In a proof for the fact that every distribution has an antiderivative (in Introduction to Hilbert space with application(Debnath,Mikusinski)) they use the fact that for any $$ \phi_0 \in D(R) $$ s.t $$ \int_{-\infty}^{\infty}\phi_0(x)dx = 1$$ we can represent every test function $$ \phi \in D(R), \space \space \phi = K\phi_0 + \phi_1$$ where $$ K = \int_{-\infty}^{\infty}\phi(x)dx, \space \int_{-\infty}^{\infty}\phi_1(x)dx = 0$$ now I'm stuck on an exercise that wants me to prove the representation is possible for every phi aswell as the fact that the represention is unique, I've tried to reach some equality between the two when I apply a distribution but my understanding of distributions and test function is very limited aswell as my intuition for these kinds of problems.

I'm having trouble getting started in the right direction so any help is appreciated.


Fix $\phi_0 \in \mathcal{D}(\mathbb R)$ such that $\int_{-\infty}^{\infty} \phi_0(x) \, dx = 1$.

For an arbitrary $\phi \in \mathcal{D}(\mathbb R)$ let $K = \int_{-\infty}^{\infty} \phi(x) \, dx$ and $\phi_1 = \phi - K\phi_0.$

Show that $\phi_1 \in \mathcal{D}(\mathbb R)$. This shows that "the representation is possible for every phi".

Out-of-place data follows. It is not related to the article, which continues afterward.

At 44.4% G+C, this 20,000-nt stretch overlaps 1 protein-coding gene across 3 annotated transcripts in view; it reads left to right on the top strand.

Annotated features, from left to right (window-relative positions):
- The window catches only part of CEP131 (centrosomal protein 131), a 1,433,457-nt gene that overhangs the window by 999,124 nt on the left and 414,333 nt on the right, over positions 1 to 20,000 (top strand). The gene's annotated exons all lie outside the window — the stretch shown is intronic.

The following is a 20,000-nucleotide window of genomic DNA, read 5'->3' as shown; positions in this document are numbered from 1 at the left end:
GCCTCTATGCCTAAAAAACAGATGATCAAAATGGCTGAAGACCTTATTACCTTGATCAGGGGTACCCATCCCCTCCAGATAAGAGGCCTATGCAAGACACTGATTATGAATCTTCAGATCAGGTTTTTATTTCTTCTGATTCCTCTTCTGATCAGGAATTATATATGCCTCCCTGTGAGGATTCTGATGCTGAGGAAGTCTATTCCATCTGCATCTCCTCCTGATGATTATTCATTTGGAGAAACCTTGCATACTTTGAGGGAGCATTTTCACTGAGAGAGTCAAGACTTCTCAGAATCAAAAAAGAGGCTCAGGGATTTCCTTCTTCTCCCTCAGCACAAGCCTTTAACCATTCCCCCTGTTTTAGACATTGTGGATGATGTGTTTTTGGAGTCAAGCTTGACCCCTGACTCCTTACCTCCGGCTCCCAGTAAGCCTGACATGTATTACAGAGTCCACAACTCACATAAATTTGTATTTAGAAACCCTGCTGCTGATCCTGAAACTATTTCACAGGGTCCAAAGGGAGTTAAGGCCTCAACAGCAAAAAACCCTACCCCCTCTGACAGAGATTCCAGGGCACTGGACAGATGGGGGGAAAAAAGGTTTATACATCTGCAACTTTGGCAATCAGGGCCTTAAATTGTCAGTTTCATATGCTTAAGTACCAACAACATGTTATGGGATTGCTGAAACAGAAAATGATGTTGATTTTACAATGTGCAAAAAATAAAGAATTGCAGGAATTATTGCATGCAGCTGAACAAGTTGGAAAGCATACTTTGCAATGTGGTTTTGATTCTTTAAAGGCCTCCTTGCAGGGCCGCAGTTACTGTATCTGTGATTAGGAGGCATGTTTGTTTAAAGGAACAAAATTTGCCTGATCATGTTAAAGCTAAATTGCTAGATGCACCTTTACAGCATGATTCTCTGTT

Assume that there is another represention $\phi = L\phi_0 + \phi_2,$ where $L = \int_{-\infty}^{\infty} \phi(x) \, dx$ and $\int_{-\infty}^{\infty} \phi_2(x) \, dx = 0.$ Show that $K=L$ and $\phi_1=\phi_2.$ This proves uniqueness.

  • $\begingroup$ I'm guessing you mean $$ \int_{-\infty}^{\infty}\phi_0(x)dx = 1 $$ and arbitrary $$\phi \in \mathcal{D}(\mathbb R) $$ and to show that it is in D would I then want to prove it is smooth and vanishing? $\endgroup$ Mar 21 '20 at 21:59
  • $\begingroup$ Of course I meant that. I have edited my answer. $\endgroup$
    – md2perpe
    Mar 22 '20 at 7:17
  • $\begingroup$ Well, you hardly need to show that $\phi_1$ is smooth and vanishing. You know that $\mathcal{D}(\mathbb R)$ is a linear space, don't you? $\endgroup$
    – md2perpe
    Mar 22 '20 at 7:18
  • $\begingroup$ Oh ok that's quite simple then if I'm understanding correctly, since $\phi_1 $ is a linear combination of test functions we say $ \phi_1 \in \mathcal{D}(\mathbb R) $ which means it's possible for every phi. I'm sorry if I'm a bit slow with this, as I said earlier I have very limited experience with test functions and sobolev spaces and the book only gives a brief overview. $\endgroup$ Mar 22 '20 at 16:25
  • $\begingroup$ You have understood correctly. $\endgroup$
    – md2perpe
    Mar 22 '20 at 20:53

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